The 1D circuit above could represent a signal delay line or the various parasitic effects of a long electrical transmission line. It could also represent heat transfer through a material.

The dynamics involved are general and universal enough that the circuit can model a number of physical systems. Different values to the resistors and capacitors alter the dynamics to match different contexts.

That is analog computation in a nutshell. A physical system that models a phenomena representing some real world (or even imagined) behavior. That’s the dualism of computation.

Also note the generality of the circuit. The physical behavior of the electronics is mapped to some real-world physical behavior, but is general enough to apply to myriad different such behaviors. That’s what the dualism allows. Note also the sense of an external map that translates the voltages to something meaningful (water table level, heat, etc).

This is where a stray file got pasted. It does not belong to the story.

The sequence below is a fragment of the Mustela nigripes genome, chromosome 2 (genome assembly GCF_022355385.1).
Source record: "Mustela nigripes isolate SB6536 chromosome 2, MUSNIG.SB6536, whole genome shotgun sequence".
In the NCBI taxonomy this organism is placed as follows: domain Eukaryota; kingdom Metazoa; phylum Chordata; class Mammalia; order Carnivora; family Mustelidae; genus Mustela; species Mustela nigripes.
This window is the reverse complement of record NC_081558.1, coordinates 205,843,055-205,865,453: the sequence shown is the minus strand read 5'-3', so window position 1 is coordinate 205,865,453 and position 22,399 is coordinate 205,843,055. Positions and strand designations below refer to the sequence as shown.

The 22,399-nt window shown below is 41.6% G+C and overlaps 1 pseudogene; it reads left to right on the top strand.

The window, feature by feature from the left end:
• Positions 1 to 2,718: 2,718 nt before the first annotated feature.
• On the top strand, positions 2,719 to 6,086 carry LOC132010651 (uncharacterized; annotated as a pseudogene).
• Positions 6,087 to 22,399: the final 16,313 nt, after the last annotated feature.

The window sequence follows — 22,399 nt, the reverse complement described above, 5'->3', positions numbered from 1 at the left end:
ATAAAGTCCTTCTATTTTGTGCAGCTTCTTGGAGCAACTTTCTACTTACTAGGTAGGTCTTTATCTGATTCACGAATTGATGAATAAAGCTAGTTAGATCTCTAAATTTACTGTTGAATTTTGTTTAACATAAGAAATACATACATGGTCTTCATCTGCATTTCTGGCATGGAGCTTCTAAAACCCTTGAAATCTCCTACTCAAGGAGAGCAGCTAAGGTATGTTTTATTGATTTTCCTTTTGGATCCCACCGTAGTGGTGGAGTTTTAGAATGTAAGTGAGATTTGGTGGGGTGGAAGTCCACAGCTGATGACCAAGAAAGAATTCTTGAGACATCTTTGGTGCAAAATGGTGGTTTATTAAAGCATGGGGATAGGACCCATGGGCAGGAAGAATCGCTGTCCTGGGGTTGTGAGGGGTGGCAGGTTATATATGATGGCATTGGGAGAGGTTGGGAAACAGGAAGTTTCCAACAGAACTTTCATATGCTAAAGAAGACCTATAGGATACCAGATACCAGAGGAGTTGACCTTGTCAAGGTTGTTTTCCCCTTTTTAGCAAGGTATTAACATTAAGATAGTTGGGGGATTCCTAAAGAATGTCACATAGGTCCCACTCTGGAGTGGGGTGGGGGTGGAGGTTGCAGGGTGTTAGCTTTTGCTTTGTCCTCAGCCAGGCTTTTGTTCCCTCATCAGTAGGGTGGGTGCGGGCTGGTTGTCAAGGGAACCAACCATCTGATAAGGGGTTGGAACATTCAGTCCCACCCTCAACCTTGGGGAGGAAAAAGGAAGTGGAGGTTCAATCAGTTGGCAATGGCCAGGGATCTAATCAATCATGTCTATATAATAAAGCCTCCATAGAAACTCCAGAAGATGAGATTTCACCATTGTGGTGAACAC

In digital computers, it’s the flow of numbers that is general and universal enough to represent a wide variety of real-world situations. Digital computers are game-changers because the flow of numbers is even more general and universal than electronic circuitry. Digital computers are vastly more flexible.

§ §

In contrast, consider an analog radio:

Figure 2. A “superhet” analog AM radio.

In most radios the circuitry is complex enough that a schematic would just be confusing. The block diagram of Figure 2 is all we need, plus it makes the overall vague similarity clear. There is a one-dimensional path (left-to-right) of signal flow.